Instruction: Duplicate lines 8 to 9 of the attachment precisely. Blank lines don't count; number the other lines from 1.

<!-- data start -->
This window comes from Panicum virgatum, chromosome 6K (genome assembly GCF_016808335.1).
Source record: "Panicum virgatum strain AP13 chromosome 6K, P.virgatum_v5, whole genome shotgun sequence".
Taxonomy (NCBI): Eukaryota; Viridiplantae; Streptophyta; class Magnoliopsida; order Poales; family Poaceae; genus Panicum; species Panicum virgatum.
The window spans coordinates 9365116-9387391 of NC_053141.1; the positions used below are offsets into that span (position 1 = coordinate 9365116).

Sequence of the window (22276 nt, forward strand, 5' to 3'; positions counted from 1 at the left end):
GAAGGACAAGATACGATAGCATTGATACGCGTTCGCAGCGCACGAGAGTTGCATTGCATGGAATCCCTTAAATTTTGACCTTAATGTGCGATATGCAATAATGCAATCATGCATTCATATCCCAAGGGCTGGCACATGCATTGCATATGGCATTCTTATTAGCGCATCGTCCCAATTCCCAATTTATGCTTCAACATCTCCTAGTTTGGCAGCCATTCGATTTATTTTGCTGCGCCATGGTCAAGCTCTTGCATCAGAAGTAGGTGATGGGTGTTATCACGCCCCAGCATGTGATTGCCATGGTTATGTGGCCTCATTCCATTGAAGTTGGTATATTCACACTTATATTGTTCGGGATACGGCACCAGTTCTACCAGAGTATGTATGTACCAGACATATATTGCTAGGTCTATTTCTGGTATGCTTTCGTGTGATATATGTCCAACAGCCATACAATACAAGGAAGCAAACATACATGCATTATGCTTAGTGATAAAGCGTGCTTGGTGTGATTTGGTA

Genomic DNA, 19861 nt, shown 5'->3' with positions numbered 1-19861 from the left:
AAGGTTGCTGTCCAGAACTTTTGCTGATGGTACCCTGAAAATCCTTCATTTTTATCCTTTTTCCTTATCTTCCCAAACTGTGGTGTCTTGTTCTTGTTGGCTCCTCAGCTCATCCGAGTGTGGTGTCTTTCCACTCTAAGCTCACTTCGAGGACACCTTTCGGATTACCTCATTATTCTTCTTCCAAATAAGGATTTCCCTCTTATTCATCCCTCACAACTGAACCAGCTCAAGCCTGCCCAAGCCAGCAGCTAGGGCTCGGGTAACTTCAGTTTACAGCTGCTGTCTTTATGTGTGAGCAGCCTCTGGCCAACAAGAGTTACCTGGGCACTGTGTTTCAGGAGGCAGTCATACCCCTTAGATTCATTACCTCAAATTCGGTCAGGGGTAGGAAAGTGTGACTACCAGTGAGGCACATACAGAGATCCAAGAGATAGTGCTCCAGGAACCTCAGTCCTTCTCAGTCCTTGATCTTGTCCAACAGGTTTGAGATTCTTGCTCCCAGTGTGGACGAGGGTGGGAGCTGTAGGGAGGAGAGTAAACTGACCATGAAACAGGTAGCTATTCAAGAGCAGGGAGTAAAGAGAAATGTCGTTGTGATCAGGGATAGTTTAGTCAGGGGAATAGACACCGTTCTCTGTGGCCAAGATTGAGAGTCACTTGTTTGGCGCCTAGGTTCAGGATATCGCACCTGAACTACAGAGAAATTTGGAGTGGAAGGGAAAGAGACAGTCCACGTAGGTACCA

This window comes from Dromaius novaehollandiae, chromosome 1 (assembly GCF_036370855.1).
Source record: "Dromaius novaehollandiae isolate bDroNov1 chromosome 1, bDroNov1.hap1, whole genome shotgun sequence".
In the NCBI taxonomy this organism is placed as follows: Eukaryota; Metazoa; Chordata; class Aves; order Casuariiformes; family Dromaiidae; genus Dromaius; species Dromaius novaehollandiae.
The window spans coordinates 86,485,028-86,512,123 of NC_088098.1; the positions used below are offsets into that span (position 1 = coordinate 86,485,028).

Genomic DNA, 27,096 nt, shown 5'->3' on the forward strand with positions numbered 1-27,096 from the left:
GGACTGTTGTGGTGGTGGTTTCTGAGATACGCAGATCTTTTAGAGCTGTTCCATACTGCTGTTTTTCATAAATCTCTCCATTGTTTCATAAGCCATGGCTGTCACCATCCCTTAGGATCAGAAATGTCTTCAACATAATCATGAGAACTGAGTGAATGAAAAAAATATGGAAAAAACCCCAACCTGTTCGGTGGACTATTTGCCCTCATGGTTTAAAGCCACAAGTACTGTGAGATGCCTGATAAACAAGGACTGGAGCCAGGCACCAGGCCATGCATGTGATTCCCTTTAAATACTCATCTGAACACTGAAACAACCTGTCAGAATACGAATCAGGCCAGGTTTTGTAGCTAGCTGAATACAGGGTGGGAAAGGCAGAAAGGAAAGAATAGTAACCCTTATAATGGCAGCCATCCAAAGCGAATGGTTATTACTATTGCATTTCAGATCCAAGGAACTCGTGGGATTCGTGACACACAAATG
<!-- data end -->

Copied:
AAGGTTGCTGTCCAGAACTTTTGCTGATGGTACCCTGAAAATCCTTCATTTTTATCCTTTTTCCTTATCTTCCCAAACTGTGGTGTCTTGTTCTTGTTGGCTCCTCAGCTCATCCGAGTGTGGTGTCTTTCCACTCTAAGCTCACTTCGAGGACACCTTTCGGATTACCTCATTATTCTTCTTCCAAATAAGGATTTCCCTCTTATTCATCCCTCACAACTGAACCAGCTCAAGCCTGCCCAAGCCAGCAGCTAGGGCTCGGGTAACTTCAGTTTACAGCTGCTGTCTTTATGTGTGAGCAGCCTCTGGCCAACAAGAGTTACCTGGGCACTGTGTTTCAGGAGGCAGTCATACCCCTTAGATTCATTACCTCAAATTCGGTCAGGGGTAGGAAAGTGTGACTACCAGTGAGGCACATACAGAGATCCAAGAGATAGTGCTCCAGGAACCTCAGTCCTTCTCAGTCCTTGATCTTGTCCAACAGGTTTGAGATTCTTGCTCCCAGTGTGGACGAGGGTGGGAGCTGTAGGGAGGAGAGTAAACTGACCATGAAACAGGTAGCTATTCAAGAGCAGGGAGTAAAGAGAAATGTCGTTGTGATCAGGGATAGTTTAGTCAGGGGAATAGACACCGTTCTCTGTGGCCAAGATTGAGAGTCACTTGTTTGGCGCCTAGGTTCAGGATATCGCACCTGAACTACAGAGAAATTTGGAGTGGAAGGGAAAGAGACAGTCCACGTAGGTACCA

This window comes from Dromaius novaehollandiae, chromosome 1 (assembly GCF_036370855.1).